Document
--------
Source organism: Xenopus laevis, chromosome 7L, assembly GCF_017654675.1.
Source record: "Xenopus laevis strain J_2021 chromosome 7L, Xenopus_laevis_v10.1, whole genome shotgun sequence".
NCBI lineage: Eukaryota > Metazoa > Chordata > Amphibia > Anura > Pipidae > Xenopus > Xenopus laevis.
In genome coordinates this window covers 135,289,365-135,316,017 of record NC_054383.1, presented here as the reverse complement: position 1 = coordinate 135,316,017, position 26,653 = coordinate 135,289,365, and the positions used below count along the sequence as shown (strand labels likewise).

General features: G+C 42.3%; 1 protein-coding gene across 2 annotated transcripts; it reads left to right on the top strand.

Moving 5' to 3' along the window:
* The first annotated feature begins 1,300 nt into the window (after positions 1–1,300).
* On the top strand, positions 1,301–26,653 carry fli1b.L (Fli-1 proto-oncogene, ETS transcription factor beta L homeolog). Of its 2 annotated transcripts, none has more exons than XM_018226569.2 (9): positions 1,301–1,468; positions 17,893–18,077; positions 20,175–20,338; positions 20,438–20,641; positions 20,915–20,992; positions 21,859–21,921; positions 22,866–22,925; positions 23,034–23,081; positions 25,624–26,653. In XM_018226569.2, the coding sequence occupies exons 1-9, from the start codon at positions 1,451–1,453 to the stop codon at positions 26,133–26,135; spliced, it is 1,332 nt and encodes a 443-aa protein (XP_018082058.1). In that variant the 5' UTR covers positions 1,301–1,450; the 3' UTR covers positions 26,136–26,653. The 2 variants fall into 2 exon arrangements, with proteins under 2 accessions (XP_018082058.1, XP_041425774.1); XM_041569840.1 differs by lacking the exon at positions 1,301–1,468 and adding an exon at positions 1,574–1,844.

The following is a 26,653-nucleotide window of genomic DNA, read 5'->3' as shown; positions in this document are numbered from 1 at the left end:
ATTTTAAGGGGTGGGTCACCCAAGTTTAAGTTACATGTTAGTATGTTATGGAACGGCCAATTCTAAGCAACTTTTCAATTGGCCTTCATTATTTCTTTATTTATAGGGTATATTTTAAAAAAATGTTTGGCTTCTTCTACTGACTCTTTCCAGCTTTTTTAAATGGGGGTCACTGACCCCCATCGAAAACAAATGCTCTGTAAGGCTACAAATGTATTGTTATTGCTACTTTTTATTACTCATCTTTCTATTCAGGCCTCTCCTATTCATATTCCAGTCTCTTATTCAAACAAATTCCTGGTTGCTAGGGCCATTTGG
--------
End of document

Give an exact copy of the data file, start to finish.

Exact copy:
Source organism: Xenopus laevis, chromosome 7L, assembly GCF_017654675.1.
Source record: "Xenopus laevis strain J_2021 chromosome 7L, Xenopus_laevis_v10.1, whole genome shotgun sequence".
NCBI lineage: Eukaryota > Metazoa > Chordata > Amphibia > Anura > Pipidae > Xenopus > Xenopus laevis.
In genome coordinates this window covers 135,289,365-135,316,017 of record NC_054383.1, presented here as the reverse complement: position 1 = coordinate 135,316,017, position 26,653 = coordinate 135,289,365, and the positions used below count along the sequence as shown (strand labels likewise).

General features: G+C 42.3%; 1 protein-coding gene across 2 annotated transcripts; it reads left to right on the top strand.

Moving 5' to 3' along the window:
* The first annotated feature begins 1,300 nt into the window (after positions 1–1,300).
* On the top strand, positions 1,301–26,653 carry fli1b.L (Fli-1 proto-oncogene, ETS transcription factor beta L homeolog). Of its 2 annotated transcripts, none has more exons than XM_018226569.2 (9): positions 1,301–1,468; positions 17,893–18,077; positions 20,175–20,338; positions 20,438–20,641; positions 20,915–20,992; positions 21,859–21,921; positions 22,866–22,925; positions 23,034–23,081; positions 25,624–26,653. In XM_018226569.2, the coding sequence occupies exons 1-9, from the start codon at positions 1,451–1,453 to the stop codon at positions 26,133–26,135; spliced, it is 1,332 nt and encodes a 443-aa protein (XP_018082058.1). In that variant the 5' UTR covers positions 1,301–1,450; the 3' UTR covers positions 26,136–26,653. The 2 variants fall into 2 exon arrangements, with proteins under 2 accessions (XP_018082058.1, XP_041425774.1); XM_041569840.1 differs by lacking the exon at positions 1,301–1,468 and adding an exon at positions 1,574–1,844.

The following is a 26,653-nucleotide window of genomic DNA, read 5'->3' as shown; positions in this document are numbered from 1 at the left end:
ATTTTAAGGGGTGGGTCACCCAAGTTTAAGTTACATGTTAGTATGTTATGGAACGGCCAATTCTAAGCAACTTTTCAATTGGCCTTCATTATTTCTTTATTTATAGGGTATATTTTAAAAAAATGTTTGGCTTCTTCTACTGACTCTTTCCAGCTTTTTTAAATGGGGGTCACTGACCCCCATCGAAAACAAATGCTCTGTAAGGCTACAAATGTATTGTTATTGCTACTTTTTATTACTCATCTTTCTATTCAGGCCTCTCCTATTCATATTCCAGTCTCTTATTCAAACAAATTCCTGGTTGCTAGGGCCATTTGG